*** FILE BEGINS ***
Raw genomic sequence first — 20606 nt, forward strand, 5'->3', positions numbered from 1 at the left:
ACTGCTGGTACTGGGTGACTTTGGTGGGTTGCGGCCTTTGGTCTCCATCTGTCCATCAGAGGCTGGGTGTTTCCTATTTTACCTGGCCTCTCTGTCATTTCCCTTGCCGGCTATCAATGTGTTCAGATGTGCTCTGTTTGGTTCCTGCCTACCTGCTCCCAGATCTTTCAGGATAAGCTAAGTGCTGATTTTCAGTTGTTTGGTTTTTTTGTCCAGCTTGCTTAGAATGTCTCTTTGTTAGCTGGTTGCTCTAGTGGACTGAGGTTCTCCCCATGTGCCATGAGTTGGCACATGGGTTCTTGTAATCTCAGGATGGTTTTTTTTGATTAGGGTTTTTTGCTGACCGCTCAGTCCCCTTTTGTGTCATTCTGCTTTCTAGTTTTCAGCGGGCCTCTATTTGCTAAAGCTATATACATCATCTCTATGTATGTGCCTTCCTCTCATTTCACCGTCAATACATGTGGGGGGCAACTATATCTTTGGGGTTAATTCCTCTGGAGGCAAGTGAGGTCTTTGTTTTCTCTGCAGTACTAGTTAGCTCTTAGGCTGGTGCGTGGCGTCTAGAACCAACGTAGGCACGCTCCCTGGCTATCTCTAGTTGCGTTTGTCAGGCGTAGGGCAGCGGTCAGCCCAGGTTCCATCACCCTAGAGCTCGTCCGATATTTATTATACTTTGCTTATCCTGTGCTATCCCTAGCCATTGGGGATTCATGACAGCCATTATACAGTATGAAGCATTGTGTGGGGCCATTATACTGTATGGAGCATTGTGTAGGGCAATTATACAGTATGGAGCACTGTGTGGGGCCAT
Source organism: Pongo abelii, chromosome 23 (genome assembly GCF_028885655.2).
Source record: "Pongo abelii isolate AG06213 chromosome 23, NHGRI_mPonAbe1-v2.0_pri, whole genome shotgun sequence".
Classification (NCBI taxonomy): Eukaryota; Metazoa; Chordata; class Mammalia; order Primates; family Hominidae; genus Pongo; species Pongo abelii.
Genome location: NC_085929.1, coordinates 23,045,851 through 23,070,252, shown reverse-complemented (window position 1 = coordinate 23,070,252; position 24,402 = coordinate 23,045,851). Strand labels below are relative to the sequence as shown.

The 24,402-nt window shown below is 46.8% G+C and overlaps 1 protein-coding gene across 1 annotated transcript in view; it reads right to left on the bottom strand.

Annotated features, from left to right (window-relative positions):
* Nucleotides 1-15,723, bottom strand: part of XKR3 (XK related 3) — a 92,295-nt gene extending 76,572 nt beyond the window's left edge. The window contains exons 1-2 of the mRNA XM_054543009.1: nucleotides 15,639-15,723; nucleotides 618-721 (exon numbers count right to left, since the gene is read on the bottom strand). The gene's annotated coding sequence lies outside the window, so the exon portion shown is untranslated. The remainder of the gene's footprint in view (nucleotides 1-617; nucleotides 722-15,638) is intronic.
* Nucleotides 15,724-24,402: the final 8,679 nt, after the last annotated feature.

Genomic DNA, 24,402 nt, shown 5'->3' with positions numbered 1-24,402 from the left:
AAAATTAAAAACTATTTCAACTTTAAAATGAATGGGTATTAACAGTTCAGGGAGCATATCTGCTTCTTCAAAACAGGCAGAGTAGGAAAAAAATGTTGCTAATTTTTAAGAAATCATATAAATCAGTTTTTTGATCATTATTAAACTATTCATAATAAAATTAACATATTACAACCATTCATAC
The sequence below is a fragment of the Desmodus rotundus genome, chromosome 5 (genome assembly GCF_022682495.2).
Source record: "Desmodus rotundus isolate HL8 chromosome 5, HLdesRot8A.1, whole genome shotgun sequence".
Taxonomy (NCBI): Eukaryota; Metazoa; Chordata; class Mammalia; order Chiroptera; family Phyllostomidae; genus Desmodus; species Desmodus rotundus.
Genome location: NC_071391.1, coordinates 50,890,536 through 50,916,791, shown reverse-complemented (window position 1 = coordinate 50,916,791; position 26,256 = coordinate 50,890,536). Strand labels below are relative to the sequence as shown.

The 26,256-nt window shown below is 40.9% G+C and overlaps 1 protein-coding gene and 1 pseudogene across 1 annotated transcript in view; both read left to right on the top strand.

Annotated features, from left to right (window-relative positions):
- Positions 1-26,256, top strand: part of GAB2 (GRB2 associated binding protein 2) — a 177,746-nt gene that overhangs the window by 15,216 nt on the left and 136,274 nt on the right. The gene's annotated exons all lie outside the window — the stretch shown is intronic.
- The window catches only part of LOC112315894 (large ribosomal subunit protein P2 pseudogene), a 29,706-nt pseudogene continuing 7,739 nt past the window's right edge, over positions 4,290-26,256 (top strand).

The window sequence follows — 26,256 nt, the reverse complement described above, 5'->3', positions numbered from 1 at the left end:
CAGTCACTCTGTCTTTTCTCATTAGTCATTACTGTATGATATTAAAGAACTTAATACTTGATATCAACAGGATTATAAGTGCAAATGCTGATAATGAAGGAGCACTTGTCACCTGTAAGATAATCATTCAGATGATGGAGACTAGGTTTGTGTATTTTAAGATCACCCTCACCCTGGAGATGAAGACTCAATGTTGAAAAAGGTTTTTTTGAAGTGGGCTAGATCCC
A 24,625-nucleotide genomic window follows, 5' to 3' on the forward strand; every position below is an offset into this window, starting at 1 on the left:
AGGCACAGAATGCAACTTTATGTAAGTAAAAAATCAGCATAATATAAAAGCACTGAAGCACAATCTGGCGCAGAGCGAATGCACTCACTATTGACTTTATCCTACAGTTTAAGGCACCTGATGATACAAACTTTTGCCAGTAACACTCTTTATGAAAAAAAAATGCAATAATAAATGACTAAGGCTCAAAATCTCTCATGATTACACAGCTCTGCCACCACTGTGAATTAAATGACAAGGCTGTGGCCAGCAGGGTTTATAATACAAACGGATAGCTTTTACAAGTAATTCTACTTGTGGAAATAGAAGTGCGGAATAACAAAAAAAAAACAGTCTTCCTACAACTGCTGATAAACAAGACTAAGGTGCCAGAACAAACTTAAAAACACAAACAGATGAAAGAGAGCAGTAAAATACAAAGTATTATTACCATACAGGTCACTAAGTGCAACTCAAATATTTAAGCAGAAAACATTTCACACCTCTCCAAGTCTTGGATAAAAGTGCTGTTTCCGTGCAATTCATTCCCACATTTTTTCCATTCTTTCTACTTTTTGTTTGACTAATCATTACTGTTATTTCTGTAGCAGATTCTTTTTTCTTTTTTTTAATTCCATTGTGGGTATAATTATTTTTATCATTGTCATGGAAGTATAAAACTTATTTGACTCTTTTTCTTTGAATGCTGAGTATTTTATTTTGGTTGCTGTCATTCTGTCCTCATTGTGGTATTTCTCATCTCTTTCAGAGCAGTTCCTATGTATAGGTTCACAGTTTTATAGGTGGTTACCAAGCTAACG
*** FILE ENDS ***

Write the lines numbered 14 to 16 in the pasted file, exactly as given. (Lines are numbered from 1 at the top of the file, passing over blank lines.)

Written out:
Source record: "Desmodus rotundus isolate HL8 chromosome 5, HLdesRot8A.1, whole genome shotgun sequence".
Taxonomy (NCBI): Eukaryota; Metazoa; Chordata; class Mammalia; order Chiroptera; family Phyllostomidae; genus Desmodus; species Desmodus rotundus.
Genome location: NC_071391.1, coordinates 50,890,536 through 50,916,791, shown reverse-complemented (window position 1 = coordinate 50,916,791; position 26,256 = coordinate 50,890,536). Strand labels below are relative to the sequence as shown.